Why I Think DeLong Is Wrong About Niall Ferguson’s Motives

Brad DeLong comments on the motivations behind Niall Ferguson’s hacktacular Newsweek piece about Obama:

My impression was that at Ferguson’s level of this–not at mine–there are many, many more groups of people that want you to come speak than you could possibly accept and still get anything done, and so you reject every invitation to travel and speak that comes along unless it (a) advances your broader personal intellectual agenda, or (b) comes with so much money attached that you would feel guilty and like a foolish schmuck for turning it down. Niall’s current feel-guilty-and-like-a-foolish-schmuck level appears to be $50K.

But it is, IMHO, highly, highly unlikely that he is crafting his print message in order to try to raise that level from $50K to $100K.

More important, chopping off 2/3 of a sentence from a CBO report so that you can claim it says something very different than it actually says is not a way to boost your feel-guilty-and-like-a-foolish-schmuck level.

It’s a way to get your peers to shift from saying “he is highly entertaining and has a definite point of view that will wake you up” to “he will tell you some things that just aren’t so: you can use your money better on somebody else”.

Contrary to what Stephen Marche says, this kind of misrepresentation is not a good career move on Ferguson’s part–not even with the shortest-run speaking-fee-maximization definition of “career”…

I disagree. The few people who would both care about the misrepresentation and actually know enough about Ferguson’s dishonesty are not going to be the ones paying to hear him speak. His target audience overlaps significantly with the same group of people who think Thomas Friedman provides important insights into the world around us (I just threw up in my mouth writing that last bit). If they’re aware of this screw up at all, they’ll just think Ferguson’s ‘the guy who took on Krugman.’ Given that his target audience trends neo-con/conservative, they will *like* that. In other words:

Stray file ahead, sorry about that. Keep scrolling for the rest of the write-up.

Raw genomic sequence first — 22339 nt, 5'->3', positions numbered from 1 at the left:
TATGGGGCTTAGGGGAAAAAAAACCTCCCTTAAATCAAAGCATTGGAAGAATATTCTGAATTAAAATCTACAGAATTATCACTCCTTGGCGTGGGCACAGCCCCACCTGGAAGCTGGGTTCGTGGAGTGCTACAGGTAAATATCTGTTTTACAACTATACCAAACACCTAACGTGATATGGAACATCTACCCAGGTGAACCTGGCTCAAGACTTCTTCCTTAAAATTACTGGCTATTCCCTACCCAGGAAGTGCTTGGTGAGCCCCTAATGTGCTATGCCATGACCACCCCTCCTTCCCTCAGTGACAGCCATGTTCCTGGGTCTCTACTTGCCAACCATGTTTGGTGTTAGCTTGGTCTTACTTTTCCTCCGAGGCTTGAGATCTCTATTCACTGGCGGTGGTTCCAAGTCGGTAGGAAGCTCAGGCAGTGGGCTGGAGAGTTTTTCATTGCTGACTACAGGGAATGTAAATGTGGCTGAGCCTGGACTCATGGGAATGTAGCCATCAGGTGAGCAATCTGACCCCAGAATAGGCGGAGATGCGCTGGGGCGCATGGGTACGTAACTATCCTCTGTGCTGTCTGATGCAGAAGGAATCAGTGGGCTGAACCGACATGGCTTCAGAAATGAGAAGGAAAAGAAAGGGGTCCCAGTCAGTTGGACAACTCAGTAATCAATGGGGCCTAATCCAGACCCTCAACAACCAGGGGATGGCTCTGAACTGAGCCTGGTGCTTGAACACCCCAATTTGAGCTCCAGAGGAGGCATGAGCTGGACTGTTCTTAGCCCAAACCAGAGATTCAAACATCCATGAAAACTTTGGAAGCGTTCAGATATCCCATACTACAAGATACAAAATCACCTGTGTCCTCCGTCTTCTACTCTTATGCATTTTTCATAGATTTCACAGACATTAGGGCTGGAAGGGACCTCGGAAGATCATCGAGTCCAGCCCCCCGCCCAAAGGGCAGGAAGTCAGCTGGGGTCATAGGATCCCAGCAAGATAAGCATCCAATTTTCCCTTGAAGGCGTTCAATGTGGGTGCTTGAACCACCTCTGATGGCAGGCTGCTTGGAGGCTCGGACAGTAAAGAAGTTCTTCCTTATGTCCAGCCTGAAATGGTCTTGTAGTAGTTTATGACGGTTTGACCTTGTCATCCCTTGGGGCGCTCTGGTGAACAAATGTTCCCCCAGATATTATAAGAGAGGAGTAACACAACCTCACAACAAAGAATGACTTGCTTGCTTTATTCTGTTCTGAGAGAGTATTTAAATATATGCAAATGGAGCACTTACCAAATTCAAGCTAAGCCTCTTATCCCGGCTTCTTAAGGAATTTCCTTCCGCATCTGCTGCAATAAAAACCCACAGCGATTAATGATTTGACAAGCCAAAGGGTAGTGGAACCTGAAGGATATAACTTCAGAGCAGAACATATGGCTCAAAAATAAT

1) Write some BS.
2) Pick a fight with a prominent New York Times liberal.
3) $$$!!

It’s just the highbrow version of what Ann Coulter does.

And I have to agree with the other replies: academic biologists aren’t the only ones who sometimes hear the siren call of big money.

Of course, driven to stupidity by ideological blindness and evil aren’t mutually exclusive options….

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2 Responses to Why I Think DeLong Is Wrong About Niall Ferguson’s Motives

  1. kewball says:

    I first stumbled across jackass Ferguson on BBC where he was spouting total idiocy yet BBC had set him up with a recurring gig. Thus it is clear that “…this kind of misrepresentation is not a good career move on Ferguson’s part…” doesn’t apply to BBC. Speaking of highbrow, whose brows are more arched than these?

  2. Pingback: And If You’re Lucky, You Can Get Him to Headline Your Conference For Only $75,000 | Mike the Mad Biologist

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